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When you’re trying to decide what to do with your leftover frozen embryos, one of the toughest options to consider is using your embryos in an attempt to expand your family further than you originally intended. What makes this choice so challenging is that it has the potential to stretch you in uncomfortable ways in so many areas of your life. This is especially true if you have multiple embryos remaining and your success with pregnancy has been high. However, it’s equally as challenging if you struggled significantly with the IVF process, your marriage, your finances, your career, etc no matter how many embryos you have leftover.
(Are you struggling with what to do with your leftover embryos? We would love to help. Check out our free 10-Step Guide at the bottom of this post.)
When you get down to it. using your leftover embryos and going back through FET is a giant leap of faith no matter how you cut it. Your life might change in various ways, regardless of your circumstances, so this is a difficult choice all around. Going down this road forces you to rethink how you’re living. It forces you to consider out-of-the-box ideas and possibilities. It may even force you to do some things you never wanted or intended to do.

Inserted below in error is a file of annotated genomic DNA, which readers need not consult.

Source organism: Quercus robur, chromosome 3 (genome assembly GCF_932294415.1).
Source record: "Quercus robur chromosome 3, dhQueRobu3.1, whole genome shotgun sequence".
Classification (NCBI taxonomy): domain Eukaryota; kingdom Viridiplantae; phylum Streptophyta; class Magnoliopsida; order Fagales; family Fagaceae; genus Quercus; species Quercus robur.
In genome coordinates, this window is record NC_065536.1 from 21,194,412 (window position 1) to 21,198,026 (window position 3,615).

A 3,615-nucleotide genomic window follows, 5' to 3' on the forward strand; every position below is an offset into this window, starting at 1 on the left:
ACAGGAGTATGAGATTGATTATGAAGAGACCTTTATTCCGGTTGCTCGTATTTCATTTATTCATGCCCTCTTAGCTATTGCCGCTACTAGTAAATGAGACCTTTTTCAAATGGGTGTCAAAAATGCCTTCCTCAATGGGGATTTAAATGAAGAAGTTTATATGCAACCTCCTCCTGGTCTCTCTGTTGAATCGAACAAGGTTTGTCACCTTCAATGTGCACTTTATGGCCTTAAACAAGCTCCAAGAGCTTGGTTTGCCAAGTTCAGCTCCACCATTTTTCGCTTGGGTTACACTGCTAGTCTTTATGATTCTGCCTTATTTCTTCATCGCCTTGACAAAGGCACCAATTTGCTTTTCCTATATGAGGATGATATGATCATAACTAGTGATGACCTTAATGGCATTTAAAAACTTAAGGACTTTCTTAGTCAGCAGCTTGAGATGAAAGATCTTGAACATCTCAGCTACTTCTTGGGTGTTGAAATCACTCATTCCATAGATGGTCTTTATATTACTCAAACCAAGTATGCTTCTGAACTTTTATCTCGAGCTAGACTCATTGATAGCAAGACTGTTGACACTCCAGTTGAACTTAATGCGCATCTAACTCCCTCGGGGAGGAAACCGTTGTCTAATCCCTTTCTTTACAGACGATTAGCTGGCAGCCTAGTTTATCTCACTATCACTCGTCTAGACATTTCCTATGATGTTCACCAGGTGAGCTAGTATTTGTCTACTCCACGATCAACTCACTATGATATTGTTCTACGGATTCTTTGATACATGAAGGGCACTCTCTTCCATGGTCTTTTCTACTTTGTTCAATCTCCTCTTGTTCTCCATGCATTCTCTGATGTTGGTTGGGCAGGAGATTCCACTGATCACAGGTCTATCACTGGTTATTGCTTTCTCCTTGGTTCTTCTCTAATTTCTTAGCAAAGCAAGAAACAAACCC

Bottom line, assuming FET is successful for you, adding more kiddos to your family will inevitably bring about several other changes in your life. These adjustments will be more pronounced if you already have several children and continue to add to your brood (this is us – read our story here). There’s definitely a sacrifice in having more.
However, that being said, we’ve found all of the sacrifice and change to be worth it for gaining the children we love. We’ve found that we’re capable and able to live successfully and happily with more kids. Yes, our lives have changed in a myriad of ways, and it’s not how we envisioned it years ago, but our decision has brought more love to our home and peace in our hearts – and we can’t put a price on that.
So, from our experience, we’ve identified several key areas of life that have been affected by our choice to expand our family with our embryos. For us, we maintained a fairly good balance until our fourth came along. After that, the scales tipped, the changes came rapidly, and we were forced to readjust our lives. If you’re considering the same option and want to be more informed about the potential impact it will have, here’s some ways your life might change as you add more children to your family.
1) Your Priorities/Time.